If you're not Irish, then you probably won't understand why Irish Pubs are such a big deal world wide. In Ireland (and in England, where so many of the Irish have settled), Irish pubs are not just a place for having a natter and a pint, or watching the football in. EVERYTHING happens there. When my nan was younger, no one owned a phone, so if she was trying to reach my Granddad, she'd find a payphone and call the local pub. If he wasn't there, then there would be someone there who knew where he was. Locals would leave messages there, because everyone was bound to drop in at some stage. When I was little, my Granddad would take me to pubs while my nan had her hair done and because I was quite cute and freckly, the old men would sing a Gaelic song and get me to pretend to Irish dance on the bar like a cockney Shirley Temple in exchange for some chocolate (I still get recognised in some Tottenham and Kerry pubs...). During the war, the pubs had a roaring black market trade, in Killarney (the closest town to where my family is based in Kerry) you can still get advice on where to get the cheapest bacon or the best locally brewed (ever so slightly Illegal) Poitín. Pubs are where all the gossip is, where you see people you haven't seen for 20 years, where you can get the best Irish breakfast and if you get talking to the right people, you can hear all the local lore. Plus, you never know who you'll run into. One of the pubs that I spent most of my childhood in with my Granddad in Killarney is owned by Michael Fassbender's dad. My great uncle has had some wild nights with the man himself apparently!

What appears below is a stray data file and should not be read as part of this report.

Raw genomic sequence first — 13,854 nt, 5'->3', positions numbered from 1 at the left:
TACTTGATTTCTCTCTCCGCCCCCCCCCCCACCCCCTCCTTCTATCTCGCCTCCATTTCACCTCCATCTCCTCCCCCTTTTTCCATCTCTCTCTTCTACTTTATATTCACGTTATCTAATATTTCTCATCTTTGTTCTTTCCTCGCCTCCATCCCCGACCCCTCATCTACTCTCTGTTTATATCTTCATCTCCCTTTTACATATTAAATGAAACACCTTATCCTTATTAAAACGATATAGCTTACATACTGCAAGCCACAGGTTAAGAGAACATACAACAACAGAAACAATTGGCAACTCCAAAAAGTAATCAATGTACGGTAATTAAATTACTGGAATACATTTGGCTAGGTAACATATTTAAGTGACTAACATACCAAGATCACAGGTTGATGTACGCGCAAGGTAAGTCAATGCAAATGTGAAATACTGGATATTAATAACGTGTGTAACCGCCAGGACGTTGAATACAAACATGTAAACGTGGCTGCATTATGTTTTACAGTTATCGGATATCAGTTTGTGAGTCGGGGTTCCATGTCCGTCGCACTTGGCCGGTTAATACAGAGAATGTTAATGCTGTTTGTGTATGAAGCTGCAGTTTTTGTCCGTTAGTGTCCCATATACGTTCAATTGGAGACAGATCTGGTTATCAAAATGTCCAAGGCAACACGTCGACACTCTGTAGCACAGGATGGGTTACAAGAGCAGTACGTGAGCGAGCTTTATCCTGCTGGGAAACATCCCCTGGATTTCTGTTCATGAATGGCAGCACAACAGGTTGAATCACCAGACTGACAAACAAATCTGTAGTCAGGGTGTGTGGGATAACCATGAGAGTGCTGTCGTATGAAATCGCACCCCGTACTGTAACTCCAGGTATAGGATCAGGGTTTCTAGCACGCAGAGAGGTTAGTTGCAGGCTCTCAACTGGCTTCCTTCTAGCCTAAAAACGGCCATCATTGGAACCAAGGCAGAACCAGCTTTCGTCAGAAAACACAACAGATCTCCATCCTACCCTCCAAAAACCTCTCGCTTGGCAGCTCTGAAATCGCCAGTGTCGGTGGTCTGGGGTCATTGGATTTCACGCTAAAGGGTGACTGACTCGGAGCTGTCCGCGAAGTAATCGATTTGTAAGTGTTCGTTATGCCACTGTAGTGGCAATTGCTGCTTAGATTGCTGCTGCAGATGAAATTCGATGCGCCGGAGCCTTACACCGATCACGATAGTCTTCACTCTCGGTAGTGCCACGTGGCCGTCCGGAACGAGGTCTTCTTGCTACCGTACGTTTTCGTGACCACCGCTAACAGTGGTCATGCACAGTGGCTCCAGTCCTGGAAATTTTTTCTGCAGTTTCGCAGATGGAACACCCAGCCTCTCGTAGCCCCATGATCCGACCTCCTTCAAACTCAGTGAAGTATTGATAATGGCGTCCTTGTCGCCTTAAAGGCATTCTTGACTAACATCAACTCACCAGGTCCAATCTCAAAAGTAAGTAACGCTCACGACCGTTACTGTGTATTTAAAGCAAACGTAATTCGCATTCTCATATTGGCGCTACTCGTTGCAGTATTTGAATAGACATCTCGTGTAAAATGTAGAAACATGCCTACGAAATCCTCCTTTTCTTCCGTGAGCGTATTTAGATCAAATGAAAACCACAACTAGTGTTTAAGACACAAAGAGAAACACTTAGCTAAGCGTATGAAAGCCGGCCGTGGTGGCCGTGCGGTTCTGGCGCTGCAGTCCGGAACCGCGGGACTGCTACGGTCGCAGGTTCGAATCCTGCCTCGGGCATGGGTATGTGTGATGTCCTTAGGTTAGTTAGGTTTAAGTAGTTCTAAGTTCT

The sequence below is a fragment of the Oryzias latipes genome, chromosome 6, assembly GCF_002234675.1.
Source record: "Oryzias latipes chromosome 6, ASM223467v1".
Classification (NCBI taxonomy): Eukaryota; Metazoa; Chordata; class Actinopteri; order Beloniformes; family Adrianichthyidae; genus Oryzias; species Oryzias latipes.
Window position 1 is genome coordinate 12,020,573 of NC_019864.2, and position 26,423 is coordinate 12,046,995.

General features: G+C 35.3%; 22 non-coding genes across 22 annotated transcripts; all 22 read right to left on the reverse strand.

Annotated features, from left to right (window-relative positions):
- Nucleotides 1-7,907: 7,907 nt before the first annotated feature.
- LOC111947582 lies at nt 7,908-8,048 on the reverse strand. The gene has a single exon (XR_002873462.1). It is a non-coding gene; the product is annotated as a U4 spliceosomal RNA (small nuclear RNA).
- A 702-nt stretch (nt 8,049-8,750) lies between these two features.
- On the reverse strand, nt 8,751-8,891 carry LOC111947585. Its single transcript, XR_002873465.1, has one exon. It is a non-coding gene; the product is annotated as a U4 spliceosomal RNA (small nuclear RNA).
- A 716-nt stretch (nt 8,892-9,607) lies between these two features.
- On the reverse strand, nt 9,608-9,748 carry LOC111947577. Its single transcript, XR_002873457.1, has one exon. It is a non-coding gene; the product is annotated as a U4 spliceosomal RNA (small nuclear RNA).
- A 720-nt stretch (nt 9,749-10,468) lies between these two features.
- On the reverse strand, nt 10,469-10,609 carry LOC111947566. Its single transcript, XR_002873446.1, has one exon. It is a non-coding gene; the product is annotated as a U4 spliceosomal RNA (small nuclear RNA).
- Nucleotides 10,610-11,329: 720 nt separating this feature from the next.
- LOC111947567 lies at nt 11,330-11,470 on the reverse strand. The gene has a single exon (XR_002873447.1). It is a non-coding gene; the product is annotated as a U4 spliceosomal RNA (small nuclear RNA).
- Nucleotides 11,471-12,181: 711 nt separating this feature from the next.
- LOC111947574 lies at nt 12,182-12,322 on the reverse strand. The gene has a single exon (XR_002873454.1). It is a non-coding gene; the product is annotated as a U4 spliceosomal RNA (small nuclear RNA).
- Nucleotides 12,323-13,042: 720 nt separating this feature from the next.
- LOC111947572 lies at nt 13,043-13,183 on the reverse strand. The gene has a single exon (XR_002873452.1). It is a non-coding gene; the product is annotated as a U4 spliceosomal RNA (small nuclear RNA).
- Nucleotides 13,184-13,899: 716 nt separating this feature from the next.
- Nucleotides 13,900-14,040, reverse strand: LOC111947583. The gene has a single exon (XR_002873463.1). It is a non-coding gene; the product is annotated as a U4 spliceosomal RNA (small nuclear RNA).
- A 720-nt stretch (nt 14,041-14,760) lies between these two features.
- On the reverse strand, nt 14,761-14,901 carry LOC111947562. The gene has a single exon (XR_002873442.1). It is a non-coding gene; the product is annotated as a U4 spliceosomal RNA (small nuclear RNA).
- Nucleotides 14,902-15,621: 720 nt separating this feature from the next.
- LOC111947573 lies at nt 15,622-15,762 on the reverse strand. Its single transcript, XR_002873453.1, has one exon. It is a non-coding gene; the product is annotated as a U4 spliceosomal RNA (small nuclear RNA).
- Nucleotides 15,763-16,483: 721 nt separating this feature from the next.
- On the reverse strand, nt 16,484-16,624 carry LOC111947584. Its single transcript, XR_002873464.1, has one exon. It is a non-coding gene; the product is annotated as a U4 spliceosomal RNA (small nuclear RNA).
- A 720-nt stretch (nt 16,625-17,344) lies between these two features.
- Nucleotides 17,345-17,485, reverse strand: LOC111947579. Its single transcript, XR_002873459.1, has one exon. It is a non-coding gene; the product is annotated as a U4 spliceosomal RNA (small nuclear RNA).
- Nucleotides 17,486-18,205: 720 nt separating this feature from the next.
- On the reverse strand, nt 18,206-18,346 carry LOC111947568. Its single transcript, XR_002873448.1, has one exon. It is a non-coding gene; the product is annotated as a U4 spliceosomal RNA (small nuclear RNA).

7. The Rose of Tralee
When I was little and visited my Irish rellies, you could place money on the fact that at least once, entering me into 'The Rose of Tralee' would come into conversation. As I got older, it moved from being a joke, to a threat. 'Ye're old enough now Aislinn, next time you're home, ye'll be going up for the Rose!' So, essentially, The Rose is a yearly beauty pageant in Tralee that anyone with Irish heritage can enter. It's only aired in Ireland and America (I think) but it's a HUGE deal over there. We try to go over when it's on so we can curl up on the sofa and take the mick out of it (some of the 'talents' are less than skilled...). For a month, every car in Ireland is covered in bumper stickers saying 'We <3 the London Rose!' or 'Texas Rose 2014!' and the area is flooded with US tourists and Pageant fans. I think my Grandmother would explode with pride if me or my little cousins got on the tour. The problem is, we're all a bit too sarcastic and would take the piss far too much! My parents and I always joke that my talent would be a cookery lesson on various forms of potato based dishes (in fact, the last time we were all over for The Rose, me and my dad began a game called 'Potato Fairy' where you hide potatoes in the other person's belongings. I only found the last one in my shoe a year after we'd started the game, by which point it had begun to grow other, baby spuds).